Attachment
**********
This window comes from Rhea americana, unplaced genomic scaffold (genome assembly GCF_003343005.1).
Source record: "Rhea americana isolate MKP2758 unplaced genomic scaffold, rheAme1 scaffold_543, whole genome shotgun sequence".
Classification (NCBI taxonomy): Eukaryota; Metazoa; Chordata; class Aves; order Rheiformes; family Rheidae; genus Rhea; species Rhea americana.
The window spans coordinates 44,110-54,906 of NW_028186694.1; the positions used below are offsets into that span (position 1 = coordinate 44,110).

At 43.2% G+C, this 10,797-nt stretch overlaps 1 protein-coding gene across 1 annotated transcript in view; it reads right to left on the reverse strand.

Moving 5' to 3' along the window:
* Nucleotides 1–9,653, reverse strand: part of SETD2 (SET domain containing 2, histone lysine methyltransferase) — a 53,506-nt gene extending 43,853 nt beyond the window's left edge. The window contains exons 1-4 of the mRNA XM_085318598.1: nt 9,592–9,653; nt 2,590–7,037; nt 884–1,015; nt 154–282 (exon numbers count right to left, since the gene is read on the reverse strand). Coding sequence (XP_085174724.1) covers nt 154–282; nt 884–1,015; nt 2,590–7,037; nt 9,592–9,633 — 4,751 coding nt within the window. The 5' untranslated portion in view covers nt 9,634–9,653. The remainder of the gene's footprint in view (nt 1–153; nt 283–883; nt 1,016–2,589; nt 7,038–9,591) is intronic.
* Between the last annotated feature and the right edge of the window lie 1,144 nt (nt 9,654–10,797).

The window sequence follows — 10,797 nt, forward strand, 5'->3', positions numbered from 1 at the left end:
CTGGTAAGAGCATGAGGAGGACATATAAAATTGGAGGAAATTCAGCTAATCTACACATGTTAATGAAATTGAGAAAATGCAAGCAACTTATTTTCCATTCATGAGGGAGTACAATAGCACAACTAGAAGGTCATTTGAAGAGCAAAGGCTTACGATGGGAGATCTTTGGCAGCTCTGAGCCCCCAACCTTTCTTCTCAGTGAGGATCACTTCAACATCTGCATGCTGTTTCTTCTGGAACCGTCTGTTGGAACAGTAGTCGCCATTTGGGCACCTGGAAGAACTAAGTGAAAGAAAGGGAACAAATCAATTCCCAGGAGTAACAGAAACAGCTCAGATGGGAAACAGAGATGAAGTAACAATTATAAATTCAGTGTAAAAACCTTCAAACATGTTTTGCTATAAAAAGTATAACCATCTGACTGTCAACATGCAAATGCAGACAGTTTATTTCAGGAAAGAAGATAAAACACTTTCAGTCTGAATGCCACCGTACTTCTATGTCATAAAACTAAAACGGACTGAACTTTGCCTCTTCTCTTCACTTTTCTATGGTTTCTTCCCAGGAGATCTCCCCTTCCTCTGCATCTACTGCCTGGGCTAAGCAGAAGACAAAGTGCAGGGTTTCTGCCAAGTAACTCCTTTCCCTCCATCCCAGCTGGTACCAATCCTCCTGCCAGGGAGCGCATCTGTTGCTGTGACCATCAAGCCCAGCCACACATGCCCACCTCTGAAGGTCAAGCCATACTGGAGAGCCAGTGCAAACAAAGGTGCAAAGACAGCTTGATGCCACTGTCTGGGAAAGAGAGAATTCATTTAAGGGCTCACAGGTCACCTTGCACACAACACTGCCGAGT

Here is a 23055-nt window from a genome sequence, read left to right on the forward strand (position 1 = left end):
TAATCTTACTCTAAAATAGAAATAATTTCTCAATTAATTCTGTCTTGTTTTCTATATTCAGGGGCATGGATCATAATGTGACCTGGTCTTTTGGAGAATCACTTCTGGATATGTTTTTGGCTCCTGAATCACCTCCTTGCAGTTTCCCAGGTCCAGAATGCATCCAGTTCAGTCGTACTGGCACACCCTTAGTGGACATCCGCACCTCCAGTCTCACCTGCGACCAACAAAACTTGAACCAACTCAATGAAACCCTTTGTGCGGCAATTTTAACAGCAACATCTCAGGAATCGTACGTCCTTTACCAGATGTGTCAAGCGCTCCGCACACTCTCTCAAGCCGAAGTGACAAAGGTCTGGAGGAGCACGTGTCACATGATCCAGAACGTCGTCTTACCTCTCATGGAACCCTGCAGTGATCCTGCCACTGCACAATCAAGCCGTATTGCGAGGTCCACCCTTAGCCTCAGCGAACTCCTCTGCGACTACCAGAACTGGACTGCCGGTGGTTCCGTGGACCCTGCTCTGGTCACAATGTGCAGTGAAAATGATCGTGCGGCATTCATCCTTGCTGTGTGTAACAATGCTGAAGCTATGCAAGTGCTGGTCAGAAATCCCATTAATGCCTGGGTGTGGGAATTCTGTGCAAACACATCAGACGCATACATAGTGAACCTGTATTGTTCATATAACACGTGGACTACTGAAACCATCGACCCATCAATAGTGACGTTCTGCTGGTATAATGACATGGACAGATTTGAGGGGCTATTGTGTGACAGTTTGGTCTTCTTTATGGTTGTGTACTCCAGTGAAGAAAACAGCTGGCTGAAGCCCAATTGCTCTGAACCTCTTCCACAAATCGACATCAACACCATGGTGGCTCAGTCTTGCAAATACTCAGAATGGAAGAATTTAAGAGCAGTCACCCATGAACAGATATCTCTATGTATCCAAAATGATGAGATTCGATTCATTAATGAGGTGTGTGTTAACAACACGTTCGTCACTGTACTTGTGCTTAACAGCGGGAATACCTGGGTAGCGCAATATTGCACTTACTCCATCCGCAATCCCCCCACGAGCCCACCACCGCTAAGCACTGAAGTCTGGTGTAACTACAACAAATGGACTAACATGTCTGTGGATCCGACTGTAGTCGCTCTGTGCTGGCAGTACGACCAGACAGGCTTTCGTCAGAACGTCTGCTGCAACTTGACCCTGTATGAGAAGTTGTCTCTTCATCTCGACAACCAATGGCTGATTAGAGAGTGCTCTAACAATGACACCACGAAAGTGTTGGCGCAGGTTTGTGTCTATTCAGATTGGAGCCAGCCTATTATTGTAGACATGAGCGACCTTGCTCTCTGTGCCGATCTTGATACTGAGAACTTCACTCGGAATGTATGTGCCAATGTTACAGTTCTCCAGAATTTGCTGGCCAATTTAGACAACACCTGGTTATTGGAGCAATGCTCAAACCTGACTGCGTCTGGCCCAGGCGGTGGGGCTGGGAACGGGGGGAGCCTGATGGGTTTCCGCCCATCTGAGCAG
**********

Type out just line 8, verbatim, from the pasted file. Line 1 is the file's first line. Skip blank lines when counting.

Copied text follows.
* Between the last annotated feature and the right edge of the window lie 1,144 nt (nt 9,654–10,797).